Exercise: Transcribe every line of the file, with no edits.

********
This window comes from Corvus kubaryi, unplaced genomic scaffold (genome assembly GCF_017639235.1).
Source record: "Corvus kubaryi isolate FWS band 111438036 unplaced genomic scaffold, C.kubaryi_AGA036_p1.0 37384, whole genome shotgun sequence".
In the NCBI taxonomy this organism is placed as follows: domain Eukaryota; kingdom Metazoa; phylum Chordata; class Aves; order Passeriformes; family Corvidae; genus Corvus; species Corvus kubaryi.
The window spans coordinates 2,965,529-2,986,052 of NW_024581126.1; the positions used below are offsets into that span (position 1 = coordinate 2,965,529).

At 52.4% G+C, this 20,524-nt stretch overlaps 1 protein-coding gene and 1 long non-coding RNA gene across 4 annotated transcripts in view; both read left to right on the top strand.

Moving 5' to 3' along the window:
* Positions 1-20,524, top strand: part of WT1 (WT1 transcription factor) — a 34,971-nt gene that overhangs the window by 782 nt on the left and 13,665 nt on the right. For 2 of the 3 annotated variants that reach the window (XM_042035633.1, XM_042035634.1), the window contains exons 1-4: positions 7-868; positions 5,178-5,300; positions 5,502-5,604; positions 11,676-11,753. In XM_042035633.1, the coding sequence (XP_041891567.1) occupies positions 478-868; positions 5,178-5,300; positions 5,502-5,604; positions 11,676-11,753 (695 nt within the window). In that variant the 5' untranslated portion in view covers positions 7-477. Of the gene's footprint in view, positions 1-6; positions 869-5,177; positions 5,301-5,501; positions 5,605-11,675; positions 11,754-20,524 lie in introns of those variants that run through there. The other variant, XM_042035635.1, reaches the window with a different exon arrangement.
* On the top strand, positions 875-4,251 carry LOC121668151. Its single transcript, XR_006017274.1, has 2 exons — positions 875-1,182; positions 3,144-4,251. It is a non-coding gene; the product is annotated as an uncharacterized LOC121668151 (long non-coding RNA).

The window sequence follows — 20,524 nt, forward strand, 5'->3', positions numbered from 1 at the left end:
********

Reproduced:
This window comes from Corvus kubaryi, unplaced genomic scaffold (genome assembly GCF_017639235.1).
Source record: "Corvus kubaryi isolate FWS band 111438036 unplaced genomic scaffold, C.kubaryi_AGA036_p1.0 37384, whole genome shotgun sequence".
In the NCBI taxonomy this organism is placed as follows: domain Eukaryota; kingdom Metazoa; phylum Chordata; class Aves; order Passeriformes; family Corvidae; genus Corvus; species Corvus kubaryi.
The window spans coordinates 2,965,529-2,986,052 of NW_024581126.1; the positions used below are offsets into that span (position 1 = coordinate 2,965,529).

At 52.4% G+C, this 20,524-nt stretch overlaps 1 protein-coding gene and 1 long non-coding RNA gene across 4 annotated transcripts in view; both read left to right on the top strand.

Moving 5' to 3' along the window:
* Positions 1-20,524, top strand: part of WT1 (WT1 transcription factor) — a 34,971-nt gene that overhangs the window by 782 nt on the left and 13,665 nt on the right. For 2 of the 3 annotated variants that reach the window (XM_042035633.1, XM_042035634.1), the window contains exons 1-4: positions 7-868; positions 5,178-5,300; positions 5,502-5,604; positions 11,676-11,753. In XM_042035633.1, the coding sequence (XP_041891567.1) occupies positions 478-868; positions 5,178-5,300; positions 5,502-5,604; positions 11,676-11,753 (695 nt within the window). In that variant the 5' untranslated portion in view covers positions 7-477. Of the gene's footprint in view, positions 1-6; positions 869-5,177; positions 5,301-5,501; positions 5,605-11,675; positions 11,754-20,524 lie in introns of those variants that run through there. The other variant, XM_042035635.1, reaches the window with a different exon arrangement.
* On the top strand, positions 875-4,251 carry LOC121668151. Its single transcript, XR_006017274.1, has 2 exons — positions 875-1,182; positions 3,144-4,251. It is a non-coding gene; the product is annotated as an uncharacterized LOC121668151 (long non-coding RNA).

The window sequence follows — 20,524 nt, forward strand, 5'->3', positions numbered from 1 at the left end: